2.1 Software Architecture

The library is written in C++ using object-oriented paradigm. The core components are implemented as classes with well-defined responsibilities e.g. computing task execution, input/output operations, logging, option parsing, option validation. Moreover, the package contains a set of classes representing physical entities e.g. part of the scanner or PET-specialized data structures such Line-of-Response (LOR), which form a language that can be used to express the domain-specific concepts (see more details in section 2.2.4).

The basic concept of the J-PET Framework is the decomposition of a data processing chain into a series of standardized modular blocks. Each module corresponds to a particular computing task, e.g. a reconstruction algorithm or a calibration procedure, with well-defined input and output. The processing chain is built by registration of chosen modules in the JPetManager, responsible for synchronization of the data flow between the modules (see Figure 1). This approach permits to quickly interchange modules and to create processing chains for different experimental setups.

Figure 1: Scheme of Frameworks JPetManager structure, showing order of initialization and execution of tasks.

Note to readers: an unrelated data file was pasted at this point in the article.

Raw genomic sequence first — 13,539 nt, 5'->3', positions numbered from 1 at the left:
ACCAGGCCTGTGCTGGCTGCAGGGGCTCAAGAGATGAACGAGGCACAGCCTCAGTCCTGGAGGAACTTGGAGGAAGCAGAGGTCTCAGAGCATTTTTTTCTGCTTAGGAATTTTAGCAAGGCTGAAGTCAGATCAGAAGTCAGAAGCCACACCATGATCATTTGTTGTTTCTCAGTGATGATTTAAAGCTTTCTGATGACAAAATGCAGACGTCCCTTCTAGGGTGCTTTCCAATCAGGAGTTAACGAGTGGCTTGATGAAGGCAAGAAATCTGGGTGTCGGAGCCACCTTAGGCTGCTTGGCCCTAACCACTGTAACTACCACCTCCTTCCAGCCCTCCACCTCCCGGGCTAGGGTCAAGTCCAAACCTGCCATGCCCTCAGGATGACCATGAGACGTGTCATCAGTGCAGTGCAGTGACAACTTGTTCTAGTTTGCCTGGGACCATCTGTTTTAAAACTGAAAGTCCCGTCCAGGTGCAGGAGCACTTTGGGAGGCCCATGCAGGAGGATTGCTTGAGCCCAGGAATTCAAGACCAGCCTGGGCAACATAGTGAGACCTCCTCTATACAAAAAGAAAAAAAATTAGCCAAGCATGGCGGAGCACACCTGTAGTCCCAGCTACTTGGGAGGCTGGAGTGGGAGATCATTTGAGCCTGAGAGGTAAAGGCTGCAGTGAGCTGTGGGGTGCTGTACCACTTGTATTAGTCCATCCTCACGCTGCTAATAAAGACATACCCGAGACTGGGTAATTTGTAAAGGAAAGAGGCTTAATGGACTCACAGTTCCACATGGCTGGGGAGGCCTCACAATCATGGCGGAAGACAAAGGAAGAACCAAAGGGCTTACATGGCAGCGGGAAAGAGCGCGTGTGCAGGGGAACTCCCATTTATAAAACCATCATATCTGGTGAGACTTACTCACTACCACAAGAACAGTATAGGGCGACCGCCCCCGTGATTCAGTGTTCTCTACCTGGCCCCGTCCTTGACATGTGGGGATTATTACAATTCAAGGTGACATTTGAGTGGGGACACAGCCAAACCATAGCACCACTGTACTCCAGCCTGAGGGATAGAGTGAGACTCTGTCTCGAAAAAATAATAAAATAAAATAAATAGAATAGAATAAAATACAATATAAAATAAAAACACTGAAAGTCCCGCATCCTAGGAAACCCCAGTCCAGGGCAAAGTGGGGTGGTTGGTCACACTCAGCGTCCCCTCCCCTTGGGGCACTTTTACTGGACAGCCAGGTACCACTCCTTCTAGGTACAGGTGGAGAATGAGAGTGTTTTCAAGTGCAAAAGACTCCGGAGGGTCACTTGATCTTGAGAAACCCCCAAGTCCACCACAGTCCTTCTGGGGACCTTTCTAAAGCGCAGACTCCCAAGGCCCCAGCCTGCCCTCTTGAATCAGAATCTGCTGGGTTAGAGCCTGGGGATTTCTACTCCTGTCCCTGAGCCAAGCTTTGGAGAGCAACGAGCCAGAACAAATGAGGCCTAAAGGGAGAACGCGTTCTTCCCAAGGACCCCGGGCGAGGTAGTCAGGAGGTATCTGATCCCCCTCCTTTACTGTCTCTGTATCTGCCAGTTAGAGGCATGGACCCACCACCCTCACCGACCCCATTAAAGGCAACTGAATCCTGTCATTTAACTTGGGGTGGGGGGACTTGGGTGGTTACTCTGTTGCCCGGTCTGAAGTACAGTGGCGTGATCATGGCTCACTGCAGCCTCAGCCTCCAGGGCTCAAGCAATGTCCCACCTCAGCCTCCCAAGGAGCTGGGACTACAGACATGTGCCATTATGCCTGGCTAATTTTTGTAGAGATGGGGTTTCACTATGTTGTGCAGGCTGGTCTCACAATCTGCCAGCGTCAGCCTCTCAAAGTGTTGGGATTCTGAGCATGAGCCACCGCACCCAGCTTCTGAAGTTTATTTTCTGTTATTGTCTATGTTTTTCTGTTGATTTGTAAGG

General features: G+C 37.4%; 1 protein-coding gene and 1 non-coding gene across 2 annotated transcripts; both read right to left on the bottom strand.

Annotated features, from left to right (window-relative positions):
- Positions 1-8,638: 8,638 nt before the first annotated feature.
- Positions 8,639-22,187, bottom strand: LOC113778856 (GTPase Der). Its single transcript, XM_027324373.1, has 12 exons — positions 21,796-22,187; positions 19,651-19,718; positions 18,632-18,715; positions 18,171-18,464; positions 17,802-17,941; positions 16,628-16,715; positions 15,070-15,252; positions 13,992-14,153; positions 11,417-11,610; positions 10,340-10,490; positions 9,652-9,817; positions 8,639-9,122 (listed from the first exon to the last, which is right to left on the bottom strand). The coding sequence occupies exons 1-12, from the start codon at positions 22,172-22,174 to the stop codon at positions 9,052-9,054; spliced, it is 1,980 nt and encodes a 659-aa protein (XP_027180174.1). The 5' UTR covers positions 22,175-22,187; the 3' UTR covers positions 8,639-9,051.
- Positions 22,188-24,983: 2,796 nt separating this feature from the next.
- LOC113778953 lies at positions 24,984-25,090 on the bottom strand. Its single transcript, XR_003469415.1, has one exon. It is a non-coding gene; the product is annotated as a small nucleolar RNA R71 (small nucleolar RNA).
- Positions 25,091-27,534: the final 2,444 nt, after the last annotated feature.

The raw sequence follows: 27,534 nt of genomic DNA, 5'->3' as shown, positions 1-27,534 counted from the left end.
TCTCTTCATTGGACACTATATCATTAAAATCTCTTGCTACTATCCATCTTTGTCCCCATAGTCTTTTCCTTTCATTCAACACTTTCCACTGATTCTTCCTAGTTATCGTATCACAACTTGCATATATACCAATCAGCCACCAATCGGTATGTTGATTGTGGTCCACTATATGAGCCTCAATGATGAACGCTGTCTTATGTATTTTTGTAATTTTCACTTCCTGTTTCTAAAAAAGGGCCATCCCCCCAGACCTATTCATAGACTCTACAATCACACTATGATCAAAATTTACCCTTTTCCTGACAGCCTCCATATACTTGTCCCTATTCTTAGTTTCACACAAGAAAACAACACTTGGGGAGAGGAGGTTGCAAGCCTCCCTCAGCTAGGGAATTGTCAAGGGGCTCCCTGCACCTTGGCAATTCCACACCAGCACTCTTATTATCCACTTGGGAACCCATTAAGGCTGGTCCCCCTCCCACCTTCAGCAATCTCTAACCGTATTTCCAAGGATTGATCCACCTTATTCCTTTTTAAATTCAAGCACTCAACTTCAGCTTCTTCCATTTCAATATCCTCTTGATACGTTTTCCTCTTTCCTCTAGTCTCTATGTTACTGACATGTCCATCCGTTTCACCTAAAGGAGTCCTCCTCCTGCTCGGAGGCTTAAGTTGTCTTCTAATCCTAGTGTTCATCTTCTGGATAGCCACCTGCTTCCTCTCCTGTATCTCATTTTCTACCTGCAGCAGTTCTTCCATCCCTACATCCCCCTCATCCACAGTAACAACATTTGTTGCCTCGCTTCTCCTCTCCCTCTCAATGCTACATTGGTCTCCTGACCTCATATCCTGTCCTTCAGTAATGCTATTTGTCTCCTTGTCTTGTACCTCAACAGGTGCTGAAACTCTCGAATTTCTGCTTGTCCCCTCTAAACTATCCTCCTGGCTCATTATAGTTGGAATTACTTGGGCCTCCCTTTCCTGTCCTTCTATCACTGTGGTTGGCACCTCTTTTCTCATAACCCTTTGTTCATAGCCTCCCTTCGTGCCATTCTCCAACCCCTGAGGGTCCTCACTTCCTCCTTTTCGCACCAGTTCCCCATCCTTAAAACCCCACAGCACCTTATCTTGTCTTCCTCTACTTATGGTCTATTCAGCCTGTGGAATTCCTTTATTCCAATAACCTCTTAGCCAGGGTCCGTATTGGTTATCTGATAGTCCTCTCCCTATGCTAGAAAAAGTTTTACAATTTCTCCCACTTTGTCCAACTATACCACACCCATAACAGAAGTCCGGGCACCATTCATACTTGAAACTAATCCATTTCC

2.2 Software Functionalities

J-PET Framework provides a set of functionalities that helps in rapid data reconstruction and analysis prototyping. In this section, we list the most useful features and present selected usage examples. More applications can be found in the repository 11.

Figure 2: Scheme of the data processing paths realized with the J-PET Framework for different cases of analysis of data from the J-PET prototypes and the corresponding Monte Carlo simulations. Each gray rectangle represents a single module whereas arrows denote the flow of data represented as abstract objects.

2.2.1 Handling of multiple data sources

The Framework provides a generic input-output mechanism that through simple extensions allow for processing of data from various sources e.g. low-level data in a binary format from a tomographic data acquisition system, textual representations of complete photomultiplier (PMT) signal waveforms collected using a serial data analyzer at detector testing stages, as well as high-level tomography-specific structures e.g. sinograms or lines-of-response. Other extensions of the input interface feature using results of Monte Carlo simulations in place of data as described in section 2.2.10.

Figure 2 presents how inputs from various data sources are unified at higher analysis levels so that more abstract steps of reconstruction can act on data independently of their origin. PMT signals recorded with a serial data analyzer, for example, correspond to PMT signal representations already assembled from single Time-to-Digital Converter (TDC) signals in case of the TRB3-based data acquisition system and are thus injected to the analysis chain at the corresponding level, i.e. before a module pairing PMT signals from the same detection module to identify photon interactions.

2.2.2 Input/Output mechanisms